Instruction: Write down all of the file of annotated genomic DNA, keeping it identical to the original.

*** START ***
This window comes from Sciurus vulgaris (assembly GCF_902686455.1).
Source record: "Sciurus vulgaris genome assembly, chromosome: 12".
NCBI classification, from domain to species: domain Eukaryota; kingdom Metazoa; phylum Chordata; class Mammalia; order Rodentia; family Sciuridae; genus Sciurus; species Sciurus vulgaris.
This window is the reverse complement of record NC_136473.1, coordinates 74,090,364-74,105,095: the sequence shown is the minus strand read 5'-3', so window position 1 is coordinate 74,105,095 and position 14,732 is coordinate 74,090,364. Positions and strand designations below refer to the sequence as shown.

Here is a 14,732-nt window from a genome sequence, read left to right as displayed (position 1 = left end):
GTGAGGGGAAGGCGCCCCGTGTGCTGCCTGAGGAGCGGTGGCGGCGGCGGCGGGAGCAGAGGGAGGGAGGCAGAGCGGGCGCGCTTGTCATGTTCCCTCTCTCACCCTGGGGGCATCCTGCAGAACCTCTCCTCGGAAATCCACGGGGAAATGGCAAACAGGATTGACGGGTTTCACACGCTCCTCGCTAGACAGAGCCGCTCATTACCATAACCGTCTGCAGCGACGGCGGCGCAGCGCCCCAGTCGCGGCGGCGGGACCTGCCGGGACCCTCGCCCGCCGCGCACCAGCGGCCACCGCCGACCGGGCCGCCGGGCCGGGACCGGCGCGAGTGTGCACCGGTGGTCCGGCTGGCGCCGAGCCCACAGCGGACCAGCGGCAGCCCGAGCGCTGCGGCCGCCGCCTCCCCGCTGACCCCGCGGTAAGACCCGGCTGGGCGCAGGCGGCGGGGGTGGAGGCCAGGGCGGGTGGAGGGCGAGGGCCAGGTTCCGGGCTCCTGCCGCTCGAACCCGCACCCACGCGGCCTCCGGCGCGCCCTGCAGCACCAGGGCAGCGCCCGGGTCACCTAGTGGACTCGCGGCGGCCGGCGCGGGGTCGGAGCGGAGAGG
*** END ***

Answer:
This window comes from Sciurus vulgaris (assembly GCF_902686455.1).
Source record: "Sciurus vulgaris genome assembly, chromosome: 12".
NCBI classification, from domain to species: domain Eukaryota; kingdom Metazoa; phylum Chordata; class Mammalia; order Rodentia; family Sciuridae; genus Sciurus; species Sciurus vulgaris.
This window is the reverse complement of record NC_136473.1, coordinates 74,090,364-74,105,095: the sequence shown is the minus strand read 5'-3', so window position 1 is coordinate 74,105,095 and position 14,732 is coordinate 74,090,364. Positions and strand designations below refer to the sequence as shown.

Here is a 14,732-nt window from a genome sequence, read left to right as displayed (position 1 = left end):
GTGAGGGGAAGGCGCCCCGTGTGCTGCCTGAGGAGCGGTGGCGGCGGCGGCGGGAGCAGAGGGAGGGAGGCAGAGCGGGCGCGCTTGTCATGTTCCCTCTCTCACCCTGGGGGCATCCTGCAGAACCTCTCCTCGGAAATCCACGGGGAAATGGCAAACAGGATTGACGGGTTTCACACGCTCCTCGCTAGACAGAGCCGCTCATTACCATAACCGTCTGCAGCGACGGCGGCGCAGCGCCCCAGTCGCGGCGGCGGGACCTGCCGGGACCCTCGCCCGCCGCGCACCAGCGGCCACCGCCGACCGGGCCGCCGGGCCGGGACCGGCGCGAGTGTGCACCGGTGGTCCGGCTGGCGCCGAGCCCACAGCGGACCAGCGGCAGCCCGAGCGCTGCGGCCGCCGCCTCCCCGCTGACCCCGCGGTAAGACCCGGCTGGGCGCAGGCGGCGGGGGTGGAGGCCAGGGCGGGTGGAGGGCGAGGGCCAGGTTCCGGGCTCCTGCCGCTCGAACCCGCACCCACGCGGCCTCCGGCGCGCCCTGCAGCACCAGGGCAGCGCCCGGGTCACCTAGTGGACTCGCGGCGGCCGGCGCGGGGTCGGAGCGGAGAGG